$ git push me SERVER-1234
  6. Now you have to make a pull request. Visit your fork on Github and click the “Pull Request” button.

  7. This will pull up Github’s pull request interface. Make sure you have the right branch and the right commits.

  8. Hit “Send pull request” and you’re done!

Git for Interns and New Employees

Think of commits as a trail future developers can follow. Would you like to leave a beautiful, easy-to-follow trail, or make them follow your… droppings?

My interns are leaving today 😦 and I think the most important skill they learned this summer was how to use git. However, I had a hard time finding concise references to send them about my expectations, so I’m writing this up for next year.

How to Create a Good Commit

A commit is an atomic unit of development.

You get a feeling for this as you gain experience, but commit early and often. I’ve never, ever thought that someone broke up a problem into too many commits. Ever.

That said, do not commit:

  1. Whitespace changes as part of non-whitespace commits.
  2. Debugging messages (“print(‘here!’)” and such).
  3. Commented out sections of code.

  4. Any type of binary (in general… if you think you have a special case, ask someone before you commit)
  5. Customer data, images you don’t own, passwords, etc. Assume that anything you commit will be included in the repo forever.
  6. Auto-generated files (any intermediate building files) and files specific to your system. If it mentions your personal directory structure, it probably shouldn’t be committed.

Point #5 deserves a little extra mention: git keeps everything, so when in doubt, don’t commit something dubious. You can always add it later. When I was new at 10gen, I found a memory leak in MongoDB and was told to commit “what was needed to reproduce it.”

I committed a 20GB database to the MongoDB repo.

One emergency surgery later and the repo was back to its svelte self. So it is possible to remove commits if you have to, but try not to commit stuff you shouldn’t. It’s extremely annoying to fix. And embarrassing.

When you’re getting ready to commit, run git gui. This is the #1 best tool I’ve found for beginners learning how to make good commits. You’ll see something that looks sort of like this:

The upper-left pane is unstaged changes and the lower right is staged changes. The big pane shows what you’ve added to and removed from the file currently selected.

Right click on a hunk to stage it, or a single line from the hunk.

Click on this icon: to stage all of the changes in a file.

Note that notes.js is moved to the staging area (if only some parts of notes.js are staged, it will show up in both the staging and unstaged area).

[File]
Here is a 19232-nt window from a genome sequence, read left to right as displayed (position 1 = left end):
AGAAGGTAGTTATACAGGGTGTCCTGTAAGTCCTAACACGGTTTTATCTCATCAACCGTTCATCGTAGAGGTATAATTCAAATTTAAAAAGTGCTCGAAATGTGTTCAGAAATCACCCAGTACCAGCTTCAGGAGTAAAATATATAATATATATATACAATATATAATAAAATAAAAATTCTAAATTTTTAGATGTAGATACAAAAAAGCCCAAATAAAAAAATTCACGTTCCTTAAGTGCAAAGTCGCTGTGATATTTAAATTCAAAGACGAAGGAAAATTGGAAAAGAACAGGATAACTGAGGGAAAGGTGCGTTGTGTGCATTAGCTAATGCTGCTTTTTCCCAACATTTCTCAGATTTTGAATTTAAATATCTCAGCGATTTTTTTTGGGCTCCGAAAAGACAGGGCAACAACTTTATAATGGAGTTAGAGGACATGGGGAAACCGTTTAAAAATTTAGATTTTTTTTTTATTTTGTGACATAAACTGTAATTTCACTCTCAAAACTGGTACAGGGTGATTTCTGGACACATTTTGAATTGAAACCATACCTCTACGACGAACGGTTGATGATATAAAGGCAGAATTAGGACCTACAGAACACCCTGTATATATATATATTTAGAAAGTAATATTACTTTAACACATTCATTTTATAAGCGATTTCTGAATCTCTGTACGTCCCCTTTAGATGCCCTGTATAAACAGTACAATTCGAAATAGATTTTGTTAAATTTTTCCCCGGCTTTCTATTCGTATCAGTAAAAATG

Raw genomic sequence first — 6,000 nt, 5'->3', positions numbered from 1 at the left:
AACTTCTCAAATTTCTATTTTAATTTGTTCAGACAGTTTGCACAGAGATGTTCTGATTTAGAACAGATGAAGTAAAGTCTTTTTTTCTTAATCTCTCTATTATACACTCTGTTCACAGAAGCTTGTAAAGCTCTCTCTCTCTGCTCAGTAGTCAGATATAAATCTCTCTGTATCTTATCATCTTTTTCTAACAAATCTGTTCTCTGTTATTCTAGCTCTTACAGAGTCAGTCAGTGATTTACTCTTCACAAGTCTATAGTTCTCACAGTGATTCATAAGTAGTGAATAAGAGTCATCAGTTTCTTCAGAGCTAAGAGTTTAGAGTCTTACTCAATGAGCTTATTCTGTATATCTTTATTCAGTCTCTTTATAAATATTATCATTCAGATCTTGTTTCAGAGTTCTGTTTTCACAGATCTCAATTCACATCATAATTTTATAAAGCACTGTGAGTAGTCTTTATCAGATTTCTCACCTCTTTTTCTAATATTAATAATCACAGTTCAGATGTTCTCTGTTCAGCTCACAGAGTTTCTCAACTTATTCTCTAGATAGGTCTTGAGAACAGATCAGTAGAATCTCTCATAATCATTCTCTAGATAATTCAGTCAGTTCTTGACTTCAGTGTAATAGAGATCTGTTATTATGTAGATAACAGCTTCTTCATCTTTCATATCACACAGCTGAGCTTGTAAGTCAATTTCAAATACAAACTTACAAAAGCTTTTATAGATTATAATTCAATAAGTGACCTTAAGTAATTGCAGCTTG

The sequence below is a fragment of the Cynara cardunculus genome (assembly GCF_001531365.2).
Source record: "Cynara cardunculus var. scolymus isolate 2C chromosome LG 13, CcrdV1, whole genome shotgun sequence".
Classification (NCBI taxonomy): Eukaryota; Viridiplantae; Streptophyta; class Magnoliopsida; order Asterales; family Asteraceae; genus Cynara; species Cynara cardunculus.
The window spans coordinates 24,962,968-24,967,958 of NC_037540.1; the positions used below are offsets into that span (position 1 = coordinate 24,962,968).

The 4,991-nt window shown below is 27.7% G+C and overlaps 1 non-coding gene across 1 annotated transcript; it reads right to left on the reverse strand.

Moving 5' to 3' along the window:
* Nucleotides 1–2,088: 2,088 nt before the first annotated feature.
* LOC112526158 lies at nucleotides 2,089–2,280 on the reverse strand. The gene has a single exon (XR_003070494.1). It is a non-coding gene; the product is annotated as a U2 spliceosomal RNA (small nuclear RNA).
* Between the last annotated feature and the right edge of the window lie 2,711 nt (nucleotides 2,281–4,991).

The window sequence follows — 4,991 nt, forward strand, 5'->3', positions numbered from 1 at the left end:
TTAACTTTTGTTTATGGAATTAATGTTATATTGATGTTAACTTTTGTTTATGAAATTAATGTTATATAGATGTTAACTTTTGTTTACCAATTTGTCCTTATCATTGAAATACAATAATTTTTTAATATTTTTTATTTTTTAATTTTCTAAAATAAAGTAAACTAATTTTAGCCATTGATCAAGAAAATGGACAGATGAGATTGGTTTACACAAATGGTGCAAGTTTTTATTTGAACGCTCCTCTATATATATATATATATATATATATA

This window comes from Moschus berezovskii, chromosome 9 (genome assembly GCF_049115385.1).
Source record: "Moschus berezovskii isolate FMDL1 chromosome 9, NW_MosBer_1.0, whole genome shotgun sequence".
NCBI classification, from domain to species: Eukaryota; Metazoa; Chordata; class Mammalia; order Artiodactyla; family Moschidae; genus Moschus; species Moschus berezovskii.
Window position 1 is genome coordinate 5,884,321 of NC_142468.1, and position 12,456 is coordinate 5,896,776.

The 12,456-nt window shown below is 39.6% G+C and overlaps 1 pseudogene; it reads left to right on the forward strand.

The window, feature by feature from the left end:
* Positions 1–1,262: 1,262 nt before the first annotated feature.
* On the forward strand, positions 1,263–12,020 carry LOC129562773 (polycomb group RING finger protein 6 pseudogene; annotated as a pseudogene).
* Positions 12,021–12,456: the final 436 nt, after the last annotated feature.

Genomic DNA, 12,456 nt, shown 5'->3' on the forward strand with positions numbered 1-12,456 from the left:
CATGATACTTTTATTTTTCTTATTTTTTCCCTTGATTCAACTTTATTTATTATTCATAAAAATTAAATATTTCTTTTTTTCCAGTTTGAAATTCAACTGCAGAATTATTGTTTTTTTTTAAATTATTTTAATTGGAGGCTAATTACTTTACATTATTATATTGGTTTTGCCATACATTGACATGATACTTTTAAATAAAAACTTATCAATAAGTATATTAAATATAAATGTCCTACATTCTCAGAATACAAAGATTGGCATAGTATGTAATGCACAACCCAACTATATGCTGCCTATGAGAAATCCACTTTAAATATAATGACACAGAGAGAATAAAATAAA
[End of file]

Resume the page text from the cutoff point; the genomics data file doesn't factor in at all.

Before you commit, look at each file in the staging area by clicking on its filename. Any stray hunks make it in? Whitespace changes? Remove those lines by right-clicking and unstaging.

That extra line isn’t part of this change so it shouldn’t be part of the commit.

git gui will also show you when you have trailing whitespace:

And if you have two lines that look identical, it’s probably a whitespace issues (maybe tabs vs. spaces?).

Once you’ve fixed all that, you’re ready to describe your change…

Writing a Good Commit Message

First of all, there are a couple of semantic rules for writing good commit messages:

  • One sentence
  • In the present tense
  • Capitalized
  • No period
  • Less than 80 characters

That describes the form, but just like you can have a valid program that doesn’t do anything, you can have a valid commit message that’s useless.

So what does a good commit message look like? It should clearly summarize what the change did. Not “changed X to Y” (although that’s better than just saying “Y”, which I’ve also seen) but why X had to change to Y.

Examples of good commit messages:

Show error message on failed "edit var" in shell
Very nice “added feature”-type message.
Extra restrictions on DB name characters for Windows only
Would have been nice to have a description below the commit line describing why we needed to change this for Windows, but good “changed code”-type message.
Compile when SIGPIPE is not defined
Nice “fixed bug”-type message.
I think this is the only case where you can get away with a 1-word commit message

Examples of bad commit messages:

Add stuff
Doesn’t say what was added or why
Fix test, add input form, move text box
A commit should be one thought, this is three. Thus, this should probably be three commits, unless they’re all part of one thought you haven’t told us about.

And once you’ve committed…

When you inevitably mess up a commit and realize that you’ve accidentally committed a mishmash of ideas that break laws in six countries and are riddled with whitespace changes, check out my post on fixing git mistakes.

Or just go ahead and push.

––thursday #3: a handy git prompt

Everyone says to use git branches early and often, but I inevitably lose track of what branch I’m on. My workflow generally goes something like:

  1. Check out a branch
  2. Lunch!
  3. Get back to my desk and make an emergency bug fix
  4. Commit emergency fix